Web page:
Should You Focus on an Efficient or Responsive Supply Chain?
An efficient vs. responsive supply chain is a common dilemma. Let’s begin with efficiency. There is rarely the case where efficiency is a bad thing. Efficient processes result in less waste. Efficient workflows result in greater productivity. What about an efficient supply chain? Supply chain management by definition is efficiently managing the flow of goods and service to ultimately provide something of value to the customer at the lowest possible cost to do so.
The supply chain consists of many moving parts, each of which must execute their role near perfectly in order for the entirety of the supply chain to be efficient. That means every supply chain stakeholder needs to have efficiencies built into their business processes and operations, from innovation to manufacturing to logistics. If one area is off, the whole supply chain is affected.
The Council of Supply Chain Management Professionals (CSCMP) says, “Manufacturers and retailers depend on supply chain managers to design networks that meet customer service goals at the least total cost. Efficient supply chains enable a firm to be more competitive in the market place.” CSCMP references Dell as an example of efficiency. Dell is renowned for developing a supply chain that eliminates costly inventories of parts and products, Instead, each computer is built to order, something that was unheard of at the time.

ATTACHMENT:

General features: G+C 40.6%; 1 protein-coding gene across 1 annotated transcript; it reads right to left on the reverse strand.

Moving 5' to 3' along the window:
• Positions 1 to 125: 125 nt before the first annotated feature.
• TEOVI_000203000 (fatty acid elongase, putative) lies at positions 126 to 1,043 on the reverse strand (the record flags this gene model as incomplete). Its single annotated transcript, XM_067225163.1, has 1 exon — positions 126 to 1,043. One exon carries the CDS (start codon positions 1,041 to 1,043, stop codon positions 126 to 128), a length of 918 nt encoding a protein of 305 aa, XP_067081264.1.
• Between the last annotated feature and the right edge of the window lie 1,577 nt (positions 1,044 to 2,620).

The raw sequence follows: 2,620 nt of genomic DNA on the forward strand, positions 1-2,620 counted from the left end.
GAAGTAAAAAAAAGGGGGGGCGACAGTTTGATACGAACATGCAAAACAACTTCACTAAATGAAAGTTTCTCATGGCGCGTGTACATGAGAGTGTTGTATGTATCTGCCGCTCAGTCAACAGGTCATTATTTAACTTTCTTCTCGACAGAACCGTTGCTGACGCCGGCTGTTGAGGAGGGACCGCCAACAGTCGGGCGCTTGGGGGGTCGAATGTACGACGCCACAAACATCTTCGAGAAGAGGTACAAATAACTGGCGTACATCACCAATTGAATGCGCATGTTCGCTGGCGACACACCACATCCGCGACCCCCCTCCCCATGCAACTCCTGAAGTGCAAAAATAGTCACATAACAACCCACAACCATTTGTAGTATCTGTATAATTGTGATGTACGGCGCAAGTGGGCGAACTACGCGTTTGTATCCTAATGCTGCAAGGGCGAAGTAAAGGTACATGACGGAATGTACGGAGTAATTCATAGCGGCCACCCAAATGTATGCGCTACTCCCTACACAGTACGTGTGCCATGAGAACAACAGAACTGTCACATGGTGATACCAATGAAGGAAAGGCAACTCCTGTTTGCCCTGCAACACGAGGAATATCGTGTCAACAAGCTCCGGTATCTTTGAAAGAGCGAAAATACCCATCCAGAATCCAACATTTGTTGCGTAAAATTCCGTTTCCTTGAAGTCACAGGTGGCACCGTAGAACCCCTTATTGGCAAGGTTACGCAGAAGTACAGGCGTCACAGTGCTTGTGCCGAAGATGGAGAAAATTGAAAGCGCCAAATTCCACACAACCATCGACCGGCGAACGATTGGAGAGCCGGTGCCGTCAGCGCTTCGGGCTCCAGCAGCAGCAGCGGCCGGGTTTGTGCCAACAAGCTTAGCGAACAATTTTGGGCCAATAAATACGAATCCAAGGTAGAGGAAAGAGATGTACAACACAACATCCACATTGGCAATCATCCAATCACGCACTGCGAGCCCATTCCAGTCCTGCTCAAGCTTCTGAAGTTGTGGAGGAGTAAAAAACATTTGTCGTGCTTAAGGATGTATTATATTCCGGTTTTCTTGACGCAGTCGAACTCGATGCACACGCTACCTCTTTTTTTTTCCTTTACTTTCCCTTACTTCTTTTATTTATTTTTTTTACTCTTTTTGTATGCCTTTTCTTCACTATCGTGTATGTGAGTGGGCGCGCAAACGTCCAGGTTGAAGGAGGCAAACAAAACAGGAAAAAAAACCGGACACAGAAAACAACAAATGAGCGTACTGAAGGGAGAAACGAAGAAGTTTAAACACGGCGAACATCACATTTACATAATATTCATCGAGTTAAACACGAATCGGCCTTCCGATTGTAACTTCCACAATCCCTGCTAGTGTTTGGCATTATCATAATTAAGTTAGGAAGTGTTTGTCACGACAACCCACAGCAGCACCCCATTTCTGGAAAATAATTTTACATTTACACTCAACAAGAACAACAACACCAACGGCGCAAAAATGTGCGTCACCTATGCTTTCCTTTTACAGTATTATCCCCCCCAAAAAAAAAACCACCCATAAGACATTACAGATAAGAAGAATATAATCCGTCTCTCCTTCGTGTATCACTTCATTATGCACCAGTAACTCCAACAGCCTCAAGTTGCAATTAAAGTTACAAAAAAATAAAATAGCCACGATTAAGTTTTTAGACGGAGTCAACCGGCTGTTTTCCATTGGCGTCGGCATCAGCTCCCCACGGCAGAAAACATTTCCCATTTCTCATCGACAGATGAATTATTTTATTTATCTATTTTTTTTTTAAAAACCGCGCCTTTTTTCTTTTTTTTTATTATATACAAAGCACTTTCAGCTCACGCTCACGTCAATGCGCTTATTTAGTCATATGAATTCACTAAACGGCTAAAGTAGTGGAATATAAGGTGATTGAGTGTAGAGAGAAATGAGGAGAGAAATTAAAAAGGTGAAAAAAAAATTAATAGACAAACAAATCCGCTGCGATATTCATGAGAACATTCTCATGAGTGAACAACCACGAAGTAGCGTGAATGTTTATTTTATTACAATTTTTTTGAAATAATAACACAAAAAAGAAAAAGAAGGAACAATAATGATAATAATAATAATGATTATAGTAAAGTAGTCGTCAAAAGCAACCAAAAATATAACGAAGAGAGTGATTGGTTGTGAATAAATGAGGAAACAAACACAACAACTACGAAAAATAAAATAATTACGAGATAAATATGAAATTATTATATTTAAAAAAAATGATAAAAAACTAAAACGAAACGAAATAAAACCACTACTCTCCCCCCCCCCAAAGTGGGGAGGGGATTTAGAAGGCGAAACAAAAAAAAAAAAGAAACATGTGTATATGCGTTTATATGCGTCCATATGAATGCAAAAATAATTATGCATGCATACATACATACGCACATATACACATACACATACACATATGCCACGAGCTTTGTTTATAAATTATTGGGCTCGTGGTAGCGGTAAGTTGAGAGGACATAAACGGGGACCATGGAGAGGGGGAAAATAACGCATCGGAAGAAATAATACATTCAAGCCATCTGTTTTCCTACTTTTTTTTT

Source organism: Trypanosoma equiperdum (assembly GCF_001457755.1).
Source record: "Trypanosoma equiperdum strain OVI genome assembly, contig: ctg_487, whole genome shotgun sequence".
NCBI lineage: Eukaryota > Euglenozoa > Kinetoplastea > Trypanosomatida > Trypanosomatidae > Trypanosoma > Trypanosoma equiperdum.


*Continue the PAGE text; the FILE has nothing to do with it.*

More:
Efficiency is almost always associated with a reduction of something – costs, hours, effort and/or resources. When you boil it down, efficiency is all about doing more with less. Strategic initiatives that have efficiency built into their execution will yield greater value and establish best practices. Companies that are able to efficiently bring value to the customer through these practices will inevitably rise to the top, both in terms of customer and partner/supplier loyalty.
As beneficial as an efficient supply chain is, efficiency cannot be the sole focus. Today’s rapidly changing marketplace, customer expectations and demands, and other external forces that can even include the weather or natural disasters require organizations to become highly agile and adaptive. Efficiency does not inevitably lead to responsiveness.
We define a responsive supply chain as one that has flexibility to evolve with the expected and to react quickly to the unexpected. Others say it is “one that is sensitive to meeting customer requirements.” ATM Marketplace says this: “Responsiveness can be defined as the ability of the supply chain to respond purposefully and within an appropriate timeframe to customer requests or changes in the marketplace.”